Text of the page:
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Hill Update with Max Pappas for 12/14/2011
By Tabitha Hale on December 14, 2011
House/Schedule: The House will be in session all week and adjournment is contingent on finishing business, at which time the House will go in to recess for the holidays. There could be a showdown over the big spending bill that would fund government through next September.
Senate/Schedule: The Senate is also in session all this week and adjournment date remains unclear, pending the big spending bill.
A vote is expected on Tuesday for the “Middle-Class Tax Relief and Job Creation Act of 2011”and a vote is expected on Wednesday for the Appropriations Omnibus bill. The final Omnibus legislation text should be released Tuesday. At this time it is not public, but rumors say gimmicks may be used to enable spending to exceed the spending limits put in place earlier in the year, including breaking the bill up in to 3 separate pieces.
A vote is expected on Tuesday on two Balance Budget Amendment bills.
- S.J.Res 10 is the consensus Republican Balance Budget Amendment. It contains provisions capping spending at 18% of GDP and requiring a 2/3 majority to approve new taxes or increases in tax rates. The compromise from Sen. Lee’s new BBA is that this version allows Congress to waive the restrictions in times of war or with specific congressional approval. This version is still stronger than the version which failed in the House last month and is worth supporting.
- S.J. Res 24, sponsored by Sen. Mark Udall (CO), is a terrible alternative proposal that directs the President to submit a balanced budget proposal every year but excludes Social Security and Medicare spending from the restrictions. Excluding two of the largest threats to our fiscal solvency rather defeats the purpose of a BBA.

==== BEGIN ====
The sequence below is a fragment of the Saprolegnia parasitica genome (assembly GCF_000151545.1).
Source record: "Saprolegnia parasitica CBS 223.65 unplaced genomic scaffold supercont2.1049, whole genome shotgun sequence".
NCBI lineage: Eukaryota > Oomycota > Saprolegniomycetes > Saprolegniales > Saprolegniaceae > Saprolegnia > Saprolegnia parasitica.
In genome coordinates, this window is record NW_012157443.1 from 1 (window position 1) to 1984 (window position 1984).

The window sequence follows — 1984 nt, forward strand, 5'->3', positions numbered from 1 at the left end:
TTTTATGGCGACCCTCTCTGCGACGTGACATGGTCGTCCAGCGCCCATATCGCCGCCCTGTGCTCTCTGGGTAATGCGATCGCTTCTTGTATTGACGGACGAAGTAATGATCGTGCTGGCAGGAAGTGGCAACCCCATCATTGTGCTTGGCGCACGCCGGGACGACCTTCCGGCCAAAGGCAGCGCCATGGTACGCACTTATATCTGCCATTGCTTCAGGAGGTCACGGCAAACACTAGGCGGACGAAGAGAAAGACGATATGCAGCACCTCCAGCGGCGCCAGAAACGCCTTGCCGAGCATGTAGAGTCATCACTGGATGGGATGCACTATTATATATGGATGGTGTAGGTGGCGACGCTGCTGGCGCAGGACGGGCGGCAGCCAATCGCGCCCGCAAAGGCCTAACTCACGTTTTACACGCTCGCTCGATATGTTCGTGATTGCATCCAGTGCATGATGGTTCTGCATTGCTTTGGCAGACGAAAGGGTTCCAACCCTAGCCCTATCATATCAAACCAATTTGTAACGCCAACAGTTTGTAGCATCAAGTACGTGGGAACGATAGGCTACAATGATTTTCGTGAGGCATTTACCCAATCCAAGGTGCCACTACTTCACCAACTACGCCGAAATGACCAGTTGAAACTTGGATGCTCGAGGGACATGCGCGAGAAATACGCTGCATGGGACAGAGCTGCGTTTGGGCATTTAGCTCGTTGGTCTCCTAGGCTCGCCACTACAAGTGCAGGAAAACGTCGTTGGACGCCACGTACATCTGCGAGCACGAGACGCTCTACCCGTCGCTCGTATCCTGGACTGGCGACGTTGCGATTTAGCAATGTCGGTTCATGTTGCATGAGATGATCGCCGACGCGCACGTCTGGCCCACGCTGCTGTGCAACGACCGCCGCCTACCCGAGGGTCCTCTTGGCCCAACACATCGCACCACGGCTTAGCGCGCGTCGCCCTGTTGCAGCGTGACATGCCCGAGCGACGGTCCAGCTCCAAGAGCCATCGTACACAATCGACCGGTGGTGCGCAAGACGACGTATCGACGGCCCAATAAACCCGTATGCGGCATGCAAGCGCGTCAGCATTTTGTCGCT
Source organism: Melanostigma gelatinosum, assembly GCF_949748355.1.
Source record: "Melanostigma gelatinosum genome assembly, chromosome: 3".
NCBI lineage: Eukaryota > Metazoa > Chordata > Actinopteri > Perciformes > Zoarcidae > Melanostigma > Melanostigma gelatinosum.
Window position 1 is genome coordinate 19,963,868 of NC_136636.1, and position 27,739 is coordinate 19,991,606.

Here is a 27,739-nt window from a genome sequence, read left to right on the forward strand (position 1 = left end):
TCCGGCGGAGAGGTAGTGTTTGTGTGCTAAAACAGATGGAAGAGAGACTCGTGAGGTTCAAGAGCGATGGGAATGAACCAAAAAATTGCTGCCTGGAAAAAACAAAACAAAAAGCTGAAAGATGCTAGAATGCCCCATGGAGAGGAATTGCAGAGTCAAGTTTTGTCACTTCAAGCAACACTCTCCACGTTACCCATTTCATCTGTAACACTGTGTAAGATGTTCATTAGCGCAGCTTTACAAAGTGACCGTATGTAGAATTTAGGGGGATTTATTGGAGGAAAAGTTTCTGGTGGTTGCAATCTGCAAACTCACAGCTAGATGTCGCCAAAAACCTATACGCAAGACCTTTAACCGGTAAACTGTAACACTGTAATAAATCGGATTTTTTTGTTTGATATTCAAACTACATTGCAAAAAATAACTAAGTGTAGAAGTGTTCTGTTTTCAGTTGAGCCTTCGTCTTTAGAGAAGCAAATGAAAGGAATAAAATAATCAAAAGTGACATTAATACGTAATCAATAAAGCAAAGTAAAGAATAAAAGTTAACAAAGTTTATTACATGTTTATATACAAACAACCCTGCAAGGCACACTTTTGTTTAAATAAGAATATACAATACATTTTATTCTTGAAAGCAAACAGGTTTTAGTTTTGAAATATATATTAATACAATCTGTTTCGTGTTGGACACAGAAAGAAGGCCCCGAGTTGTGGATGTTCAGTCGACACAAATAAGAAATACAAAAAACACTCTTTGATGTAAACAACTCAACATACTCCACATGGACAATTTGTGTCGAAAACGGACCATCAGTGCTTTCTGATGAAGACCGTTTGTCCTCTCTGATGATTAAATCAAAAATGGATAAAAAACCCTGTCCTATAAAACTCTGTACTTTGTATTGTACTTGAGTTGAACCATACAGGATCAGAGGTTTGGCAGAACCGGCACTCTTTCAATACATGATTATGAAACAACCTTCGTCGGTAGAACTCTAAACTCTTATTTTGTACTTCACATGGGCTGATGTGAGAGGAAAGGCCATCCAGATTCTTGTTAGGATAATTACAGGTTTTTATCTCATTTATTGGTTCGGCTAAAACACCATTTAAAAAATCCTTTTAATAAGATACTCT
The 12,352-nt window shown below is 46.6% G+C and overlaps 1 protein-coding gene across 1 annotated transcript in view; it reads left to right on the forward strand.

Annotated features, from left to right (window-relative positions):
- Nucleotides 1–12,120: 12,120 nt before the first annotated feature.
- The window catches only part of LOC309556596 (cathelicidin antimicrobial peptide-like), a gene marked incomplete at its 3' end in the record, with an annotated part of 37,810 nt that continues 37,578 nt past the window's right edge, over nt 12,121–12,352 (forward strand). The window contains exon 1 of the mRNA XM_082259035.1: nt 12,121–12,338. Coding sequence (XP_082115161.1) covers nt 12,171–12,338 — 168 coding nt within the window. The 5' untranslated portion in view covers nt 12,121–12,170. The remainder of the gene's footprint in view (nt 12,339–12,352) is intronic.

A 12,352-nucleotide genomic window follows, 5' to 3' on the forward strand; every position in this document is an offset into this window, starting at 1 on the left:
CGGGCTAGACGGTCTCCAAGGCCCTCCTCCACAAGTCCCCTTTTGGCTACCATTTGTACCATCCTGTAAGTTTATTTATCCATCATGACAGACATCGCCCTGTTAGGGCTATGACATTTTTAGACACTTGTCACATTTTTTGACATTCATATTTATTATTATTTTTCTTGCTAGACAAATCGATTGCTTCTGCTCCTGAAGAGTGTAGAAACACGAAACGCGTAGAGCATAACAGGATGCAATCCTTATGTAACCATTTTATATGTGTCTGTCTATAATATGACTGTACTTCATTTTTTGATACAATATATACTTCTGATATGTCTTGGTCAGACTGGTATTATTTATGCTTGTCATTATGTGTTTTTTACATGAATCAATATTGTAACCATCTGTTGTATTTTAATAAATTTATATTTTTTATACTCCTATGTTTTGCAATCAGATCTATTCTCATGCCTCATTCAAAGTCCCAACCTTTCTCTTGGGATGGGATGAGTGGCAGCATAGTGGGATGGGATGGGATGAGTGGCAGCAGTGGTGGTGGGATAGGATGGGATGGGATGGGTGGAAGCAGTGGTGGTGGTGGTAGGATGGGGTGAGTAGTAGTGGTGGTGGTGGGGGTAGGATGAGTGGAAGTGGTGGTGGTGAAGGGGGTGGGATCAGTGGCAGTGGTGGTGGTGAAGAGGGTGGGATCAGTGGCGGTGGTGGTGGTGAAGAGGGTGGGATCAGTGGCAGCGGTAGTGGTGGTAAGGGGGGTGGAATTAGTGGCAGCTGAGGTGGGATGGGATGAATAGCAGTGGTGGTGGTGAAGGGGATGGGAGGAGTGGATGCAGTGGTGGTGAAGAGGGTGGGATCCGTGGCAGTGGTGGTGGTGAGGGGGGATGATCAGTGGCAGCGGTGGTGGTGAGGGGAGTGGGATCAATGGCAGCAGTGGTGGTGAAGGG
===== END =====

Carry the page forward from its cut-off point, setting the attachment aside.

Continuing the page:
The House will consider H.R. 3630 <http://thomas.loc.gov/cgi-bin/bdquery/z?d112:h.r.03630:> , the “Middle-Class Tax Relief and Job Creation Act of 2011”. It is reported to be a net tax cut and a net spending cut. This bill contains extensions for a number of programs which are set to expire at the end of the year, including:
- Unemployment insurance
- Temporary Assistance for Needy Families (TANF)
- National Flood Insurance
- Extend the Federal Pay Freeze
- The payroll tax cut
- The annual Medicare “Doc Fix” to prevent scheduled cuts in reimbursements to doctors
A number of other items have been added to the bill, including:
- Reauthorizing the Keystone XL Pipeline project
- Means testing for Medicare
- The EPA Regulatory Relief Act, which would prevent several damaging EPA regulations
- The “Jumpstarting Opportunity with Broadband Spectrum Act”
The bill also contains several provisions to cut spending to offset the payroll tax cut and other measures. Overall the bill cuts $ 89 billion in spending and $ 953 billion over ten years.
Americans for Tax reform has issued a letter of support for this bill.
Rep. Paul Broun (GA-10) is submitting an Amicus Brief to the Supreme Court on the unconstitutionally of the Healthcare reform law.
Rep. Phil Roe (TN-1) has introduced a resolution (H.Res. 475) which expresses the House’s sense that Obamacare is unconstitutional. This resolution, which already has 59 co-sponsors, is meant to send the message to the Supreme Court that even Congress does not believe this bill to be legal, and puts more pressure on the justices as they consider the suit against Obamacare. FreedomWorks is encouraging Members to sign on to the resolution.